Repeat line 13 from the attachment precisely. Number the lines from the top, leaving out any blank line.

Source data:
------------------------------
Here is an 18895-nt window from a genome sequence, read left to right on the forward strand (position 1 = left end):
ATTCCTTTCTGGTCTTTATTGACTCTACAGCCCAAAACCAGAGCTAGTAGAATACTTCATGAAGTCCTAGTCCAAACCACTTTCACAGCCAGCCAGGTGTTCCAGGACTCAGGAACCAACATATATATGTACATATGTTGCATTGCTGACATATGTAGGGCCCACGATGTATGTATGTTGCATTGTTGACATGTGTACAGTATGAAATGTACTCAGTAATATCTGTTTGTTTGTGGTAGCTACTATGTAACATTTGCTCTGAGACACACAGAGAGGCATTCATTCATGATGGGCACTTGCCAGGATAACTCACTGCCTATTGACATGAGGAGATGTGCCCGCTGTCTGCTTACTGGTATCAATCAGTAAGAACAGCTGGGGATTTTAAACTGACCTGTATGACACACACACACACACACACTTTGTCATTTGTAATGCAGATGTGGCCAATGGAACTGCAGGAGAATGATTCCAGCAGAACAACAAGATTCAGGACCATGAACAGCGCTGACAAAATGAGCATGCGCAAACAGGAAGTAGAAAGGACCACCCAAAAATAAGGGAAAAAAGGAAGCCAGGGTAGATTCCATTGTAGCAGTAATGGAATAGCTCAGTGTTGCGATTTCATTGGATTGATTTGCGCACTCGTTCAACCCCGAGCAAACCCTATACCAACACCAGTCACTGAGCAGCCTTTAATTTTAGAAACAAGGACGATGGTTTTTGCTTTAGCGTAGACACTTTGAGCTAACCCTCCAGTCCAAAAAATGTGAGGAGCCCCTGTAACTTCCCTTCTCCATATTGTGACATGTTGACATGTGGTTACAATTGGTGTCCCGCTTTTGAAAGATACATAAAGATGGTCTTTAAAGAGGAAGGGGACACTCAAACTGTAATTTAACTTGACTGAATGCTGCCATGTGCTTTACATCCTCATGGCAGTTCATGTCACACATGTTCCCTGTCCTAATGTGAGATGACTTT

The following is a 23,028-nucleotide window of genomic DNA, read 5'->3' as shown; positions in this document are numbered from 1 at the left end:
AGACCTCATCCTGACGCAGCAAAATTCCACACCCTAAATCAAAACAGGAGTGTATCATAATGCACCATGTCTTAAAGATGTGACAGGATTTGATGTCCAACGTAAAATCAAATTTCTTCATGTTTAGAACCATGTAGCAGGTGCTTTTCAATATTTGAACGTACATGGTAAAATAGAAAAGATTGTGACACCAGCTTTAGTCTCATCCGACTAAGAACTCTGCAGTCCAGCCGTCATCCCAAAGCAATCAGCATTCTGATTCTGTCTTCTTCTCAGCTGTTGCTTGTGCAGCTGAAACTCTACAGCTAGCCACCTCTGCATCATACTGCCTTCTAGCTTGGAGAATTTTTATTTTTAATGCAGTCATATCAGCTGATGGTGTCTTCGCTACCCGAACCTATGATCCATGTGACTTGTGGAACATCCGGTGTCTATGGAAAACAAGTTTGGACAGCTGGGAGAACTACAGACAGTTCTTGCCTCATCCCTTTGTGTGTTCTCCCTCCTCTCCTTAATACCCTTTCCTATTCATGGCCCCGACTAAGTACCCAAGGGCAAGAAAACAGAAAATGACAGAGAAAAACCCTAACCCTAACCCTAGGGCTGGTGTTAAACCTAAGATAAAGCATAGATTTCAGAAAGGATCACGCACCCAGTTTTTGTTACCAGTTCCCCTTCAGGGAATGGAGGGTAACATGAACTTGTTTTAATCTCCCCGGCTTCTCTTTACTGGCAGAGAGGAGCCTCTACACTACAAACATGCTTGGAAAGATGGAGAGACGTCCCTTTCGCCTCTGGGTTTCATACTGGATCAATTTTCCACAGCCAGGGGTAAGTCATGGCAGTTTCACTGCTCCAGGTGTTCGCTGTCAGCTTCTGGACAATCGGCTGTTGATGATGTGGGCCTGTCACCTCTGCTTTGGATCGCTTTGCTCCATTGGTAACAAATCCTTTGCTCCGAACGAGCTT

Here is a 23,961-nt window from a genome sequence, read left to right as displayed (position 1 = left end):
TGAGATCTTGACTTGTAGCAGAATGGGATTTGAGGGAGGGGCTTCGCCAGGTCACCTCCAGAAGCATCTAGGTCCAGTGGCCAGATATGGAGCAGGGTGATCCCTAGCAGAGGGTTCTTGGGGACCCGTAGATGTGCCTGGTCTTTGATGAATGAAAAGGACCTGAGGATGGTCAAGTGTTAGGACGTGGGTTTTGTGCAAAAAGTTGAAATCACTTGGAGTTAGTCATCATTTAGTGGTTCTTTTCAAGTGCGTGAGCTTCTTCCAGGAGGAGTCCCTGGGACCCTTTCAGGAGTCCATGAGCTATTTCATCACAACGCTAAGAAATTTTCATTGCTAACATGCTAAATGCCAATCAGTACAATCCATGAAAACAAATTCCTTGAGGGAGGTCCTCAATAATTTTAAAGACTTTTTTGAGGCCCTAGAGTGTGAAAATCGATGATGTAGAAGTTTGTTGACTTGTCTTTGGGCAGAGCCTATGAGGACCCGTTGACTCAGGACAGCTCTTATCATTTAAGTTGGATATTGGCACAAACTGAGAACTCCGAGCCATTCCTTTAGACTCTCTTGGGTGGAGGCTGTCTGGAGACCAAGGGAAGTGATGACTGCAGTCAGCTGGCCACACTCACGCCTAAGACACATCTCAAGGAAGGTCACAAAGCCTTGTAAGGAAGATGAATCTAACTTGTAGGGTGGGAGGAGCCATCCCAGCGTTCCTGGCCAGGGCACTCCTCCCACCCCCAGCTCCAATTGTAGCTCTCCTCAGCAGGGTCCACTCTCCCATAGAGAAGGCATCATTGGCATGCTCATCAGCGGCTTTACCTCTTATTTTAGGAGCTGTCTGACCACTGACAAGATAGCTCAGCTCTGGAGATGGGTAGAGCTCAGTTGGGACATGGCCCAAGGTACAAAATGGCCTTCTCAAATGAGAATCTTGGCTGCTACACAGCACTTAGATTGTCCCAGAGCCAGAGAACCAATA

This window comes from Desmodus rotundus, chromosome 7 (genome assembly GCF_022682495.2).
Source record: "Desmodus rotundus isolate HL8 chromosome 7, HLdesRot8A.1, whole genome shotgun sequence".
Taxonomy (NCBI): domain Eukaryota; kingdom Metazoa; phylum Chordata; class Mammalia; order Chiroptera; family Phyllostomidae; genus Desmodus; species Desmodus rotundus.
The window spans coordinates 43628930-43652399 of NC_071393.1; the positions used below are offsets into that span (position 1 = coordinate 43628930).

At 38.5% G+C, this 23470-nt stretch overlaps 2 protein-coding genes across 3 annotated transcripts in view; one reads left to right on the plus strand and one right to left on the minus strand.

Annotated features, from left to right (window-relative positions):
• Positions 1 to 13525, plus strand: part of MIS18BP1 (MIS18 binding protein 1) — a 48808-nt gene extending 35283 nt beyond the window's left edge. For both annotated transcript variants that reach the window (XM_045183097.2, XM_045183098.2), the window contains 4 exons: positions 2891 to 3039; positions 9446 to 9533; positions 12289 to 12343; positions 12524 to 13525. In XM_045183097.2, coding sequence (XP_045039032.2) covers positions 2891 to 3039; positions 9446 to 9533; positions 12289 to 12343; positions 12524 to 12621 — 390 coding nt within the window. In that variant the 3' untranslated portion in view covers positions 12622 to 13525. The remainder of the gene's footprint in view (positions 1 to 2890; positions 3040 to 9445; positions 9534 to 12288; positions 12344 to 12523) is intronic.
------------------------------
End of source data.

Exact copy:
• Positions 1 to 13525, plus strand: part of MIS18BP1 (MIS18 binding protein 1) — a 48808-nt gene extending 35283 nt beyond the window's left edge. For both annotated transcript variants that reach the window (XM_045183097.2, XM_045183098.2), the window contains 4 exons: positions 2891 to 3039; positions 9446 to 9533; positions 12289 to 12343; positions 12524 to 13525. In XM_045183097.2, coding sequence (XP_045039032.2) covers positions 2891 to 3039; positions 9446 to 9533; positions 12289 to 12343; positions 12524 to 12621 — 390 coding nt within the window. In that variant the 3' untranslated portion in view covers positions 12622 to 13525. The remainder of the gene's footprint in view (positions 1 to 2890; positions 3040 to 9445; positions 9534 to 12288; positions 12344 to 12523) is intronic.